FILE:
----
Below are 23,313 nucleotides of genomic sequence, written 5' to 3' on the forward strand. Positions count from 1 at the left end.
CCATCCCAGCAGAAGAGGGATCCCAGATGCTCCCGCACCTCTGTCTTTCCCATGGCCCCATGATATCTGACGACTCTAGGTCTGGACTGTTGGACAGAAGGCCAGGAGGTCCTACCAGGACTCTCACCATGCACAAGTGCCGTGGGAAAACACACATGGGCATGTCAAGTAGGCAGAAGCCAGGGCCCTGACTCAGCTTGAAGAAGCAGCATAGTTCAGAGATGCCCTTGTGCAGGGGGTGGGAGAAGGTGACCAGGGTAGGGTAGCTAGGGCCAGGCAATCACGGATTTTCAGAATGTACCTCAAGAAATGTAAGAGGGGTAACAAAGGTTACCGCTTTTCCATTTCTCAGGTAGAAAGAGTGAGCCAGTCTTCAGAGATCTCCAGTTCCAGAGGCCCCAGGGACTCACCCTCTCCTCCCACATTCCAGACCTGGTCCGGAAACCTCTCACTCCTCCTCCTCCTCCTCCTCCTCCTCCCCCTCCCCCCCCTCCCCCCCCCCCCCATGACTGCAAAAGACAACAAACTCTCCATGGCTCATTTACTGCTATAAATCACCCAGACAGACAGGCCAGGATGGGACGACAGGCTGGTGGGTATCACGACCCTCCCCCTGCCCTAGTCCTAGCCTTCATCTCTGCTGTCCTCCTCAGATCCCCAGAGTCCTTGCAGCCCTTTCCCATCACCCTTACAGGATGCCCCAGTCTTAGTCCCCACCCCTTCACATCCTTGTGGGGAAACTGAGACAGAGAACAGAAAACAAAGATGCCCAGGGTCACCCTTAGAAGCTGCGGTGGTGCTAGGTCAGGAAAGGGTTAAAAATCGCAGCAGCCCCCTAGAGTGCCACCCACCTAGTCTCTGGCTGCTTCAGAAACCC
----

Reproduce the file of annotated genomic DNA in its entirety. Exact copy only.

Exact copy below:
Below are 23,313 nucleotides of genomic sequence, written 5' to 3' on the forward strand. Positions count from 1 at the left end.
CCATCCCAGCAGAAGAGGGATCCCAGATGCTCCCGCACCTCTGTCTTTCCCATGGCCCCATGATATCTGACGACTCTAGGTCTGGACTGTTGGACAGAAGGCCAGGAGGTCCTACCAGGACTCTCACCATGCACAAGTGCCGTGGGAAAACACACATGGGCATGTCAAGTAGGCAGAAGCCAGGGCCCTGACTCAGCTTGAAGAAGCAGCATAGTTCAGAGATGCCCTTGTGCAGGGGGTGGGAGAAGGTGACCAGGGTAGGGTAGCTAGGGCCAGGCAATCACGGATTTTCAGAATGTACCTCAAGAAATGTAAGAGGGGTAACAAAGGTTACCGCTTTTCCATTTCTCAGGTAGAAAGAGTGAGCCAGTCTTCAGAGATCTCCAGTTCCAGAGGCCCCAGGGACTCACCCTCTCCTCCCACATTCCAGACCTGGTCCGGAAACCTCTCACTCCTCCTCCTCCTCCTCCTCCTCCTCCCCCTCCCCCCCCTCCCCCCCCCCCCCATGACTGCAAAAGACAACAAACTCTCCATGGCTCATTTACTGCTATAAATCACCCAGACAGACAGGCCAGGATGGGACGACAGGCTGGTGGGTATCACGACCCTCCCCCTGCCCTAGTCCTAGCCTTCATCTCTGCTGTCCTCCTCAGATCCCCAGAGTCCTTGCAGCCCTTTCCCATCACCCTTACAGGATGCCCCAGTCTTAGTCCCCACCCCTTCACATCCTTGTGGGGAAACTGAGACAGAGAACAGAAAACAAAGATGCCCAGGGTCACCCTTAGAAGCTGCGGTGGTGCTAGGTCAGGAAAGGGTTAAAAATCGCAGCAGCCCCCTAGAGTGCCACCCACCTAGTCTCTGGCTGCTTCAGAAACCC